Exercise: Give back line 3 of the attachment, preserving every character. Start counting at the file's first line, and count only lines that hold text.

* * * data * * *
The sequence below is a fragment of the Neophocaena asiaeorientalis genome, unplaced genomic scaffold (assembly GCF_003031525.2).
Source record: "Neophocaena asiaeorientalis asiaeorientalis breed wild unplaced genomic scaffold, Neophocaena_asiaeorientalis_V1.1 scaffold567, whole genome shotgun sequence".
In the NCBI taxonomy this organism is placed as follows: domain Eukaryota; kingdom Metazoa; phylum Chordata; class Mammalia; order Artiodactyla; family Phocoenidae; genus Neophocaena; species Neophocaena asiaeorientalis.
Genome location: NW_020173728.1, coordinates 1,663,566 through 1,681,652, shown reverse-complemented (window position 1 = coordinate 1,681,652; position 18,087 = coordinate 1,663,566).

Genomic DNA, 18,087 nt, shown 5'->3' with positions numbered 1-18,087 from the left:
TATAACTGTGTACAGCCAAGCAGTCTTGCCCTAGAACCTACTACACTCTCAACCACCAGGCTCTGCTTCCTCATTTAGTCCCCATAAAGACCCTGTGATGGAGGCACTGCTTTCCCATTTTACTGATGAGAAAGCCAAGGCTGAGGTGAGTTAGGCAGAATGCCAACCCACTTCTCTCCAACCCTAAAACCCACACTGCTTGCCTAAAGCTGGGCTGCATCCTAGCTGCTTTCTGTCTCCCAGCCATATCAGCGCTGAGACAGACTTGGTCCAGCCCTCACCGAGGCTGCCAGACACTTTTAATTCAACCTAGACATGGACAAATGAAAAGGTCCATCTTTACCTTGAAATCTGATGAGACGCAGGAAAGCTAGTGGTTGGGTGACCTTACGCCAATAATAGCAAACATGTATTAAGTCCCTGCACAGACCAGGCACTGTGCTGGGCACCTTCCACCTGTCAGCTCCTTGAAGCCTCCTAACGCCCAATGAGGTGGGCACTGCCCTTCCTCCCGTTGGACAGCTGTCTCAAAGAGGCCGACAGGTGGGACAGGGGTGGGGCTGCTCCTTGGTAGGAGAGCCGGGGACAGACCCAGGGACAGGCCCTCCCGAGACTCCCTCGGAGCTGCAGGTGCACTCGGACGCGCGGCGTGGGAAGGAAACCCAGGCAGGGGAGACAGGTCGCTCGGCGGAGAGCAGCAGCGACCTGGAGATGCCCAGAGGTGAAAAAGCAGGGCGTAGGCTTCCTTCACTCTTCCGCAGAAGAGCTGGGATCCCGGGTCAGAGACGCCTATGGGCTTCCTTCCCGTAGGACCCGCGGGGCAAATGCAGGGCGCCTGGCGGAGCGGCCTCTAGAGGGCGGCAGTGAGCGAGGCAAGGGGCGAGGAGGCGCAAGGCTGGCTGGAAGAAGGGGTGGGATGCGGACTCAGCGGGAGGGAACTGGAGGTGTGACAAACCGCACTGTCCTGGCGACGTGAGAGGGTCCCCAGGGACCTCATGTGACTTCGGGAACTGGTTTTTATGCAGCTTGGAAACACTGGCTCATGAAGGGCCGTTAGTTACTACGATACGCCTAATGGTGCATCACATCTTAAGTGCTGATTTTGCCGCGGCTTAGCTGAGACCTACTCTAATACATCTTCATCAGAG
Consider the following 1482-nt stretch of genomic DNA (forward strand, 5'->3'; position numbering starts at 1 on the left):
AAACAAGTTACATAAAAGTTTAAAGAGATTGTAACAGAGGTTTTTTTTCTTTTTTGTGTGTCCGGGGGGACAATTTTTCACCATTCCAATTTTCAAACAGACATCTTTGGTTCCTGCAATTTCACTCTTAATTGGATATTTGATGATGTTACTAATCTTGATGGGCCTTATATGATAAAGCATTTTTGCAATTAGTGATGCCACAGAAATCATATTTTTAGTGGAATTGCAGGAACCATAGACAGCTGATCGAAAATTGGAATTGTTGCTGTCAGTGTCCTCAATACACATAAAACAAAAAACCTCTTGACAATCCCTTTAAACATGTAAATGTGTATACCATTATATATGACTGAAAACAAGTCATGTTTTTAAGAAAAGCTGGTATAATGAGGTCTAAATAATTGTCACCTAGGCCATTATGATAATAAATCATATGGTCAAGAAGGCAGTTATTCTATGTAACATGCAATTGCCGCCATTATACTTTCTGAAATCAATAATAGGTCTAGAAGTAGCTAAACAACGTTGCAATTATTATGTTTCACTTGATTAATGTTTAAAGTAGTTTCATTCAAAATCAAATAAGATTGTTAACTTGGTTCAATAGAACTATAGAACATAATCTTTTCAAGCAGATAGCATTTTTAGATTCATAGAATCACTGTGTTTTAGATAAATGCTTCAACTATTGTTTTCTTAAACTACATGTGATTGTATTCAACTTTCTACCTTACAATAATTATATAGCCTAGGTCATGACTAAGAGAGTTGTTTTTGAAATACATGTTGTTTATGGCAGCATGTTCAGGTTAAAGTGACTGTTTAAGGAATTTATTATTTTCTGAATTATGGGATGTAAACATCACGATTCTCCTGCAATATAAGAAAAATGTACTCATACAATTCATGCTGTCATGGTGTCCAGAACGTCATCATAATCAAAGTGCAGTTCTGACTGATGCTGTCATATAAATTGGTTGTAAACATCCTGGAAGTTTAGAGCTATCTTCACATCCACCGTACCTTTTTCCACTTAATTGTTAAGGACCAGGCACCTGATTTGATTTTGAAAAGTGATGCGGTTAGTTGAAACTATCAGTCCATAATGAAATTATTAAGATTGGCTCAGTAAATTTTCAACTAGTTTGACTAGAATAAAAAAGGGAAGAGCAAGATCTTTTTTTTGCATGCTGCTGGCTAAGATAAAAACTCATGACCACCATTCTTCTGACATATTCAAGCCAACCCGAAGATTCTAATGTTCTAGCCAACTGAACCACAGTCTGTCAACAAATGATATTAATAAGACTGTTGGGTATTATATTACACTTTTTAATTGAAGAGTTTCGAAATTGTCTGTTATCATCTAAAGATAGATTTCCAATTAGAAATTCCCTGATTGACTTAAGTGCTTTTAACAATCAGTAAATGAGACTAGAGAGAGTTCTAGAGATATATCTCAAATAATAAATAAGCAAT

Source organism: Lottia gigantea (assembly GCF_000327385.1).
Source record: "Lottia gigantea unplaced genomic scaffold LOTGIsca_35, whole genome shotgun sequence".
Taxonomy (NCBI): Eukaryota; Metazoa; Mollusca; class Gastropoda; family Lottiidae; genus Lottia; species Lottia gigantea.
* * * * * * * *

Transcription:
In the NCBI taxonomy this organism is placed as follows: domain Eukaryota; kingdom Metazoa; phylum Chordata; class Mammalia; order Artiodactyla; family Phocoenidae; genus Neophocaena; species Neophocaena asiaeorientalis.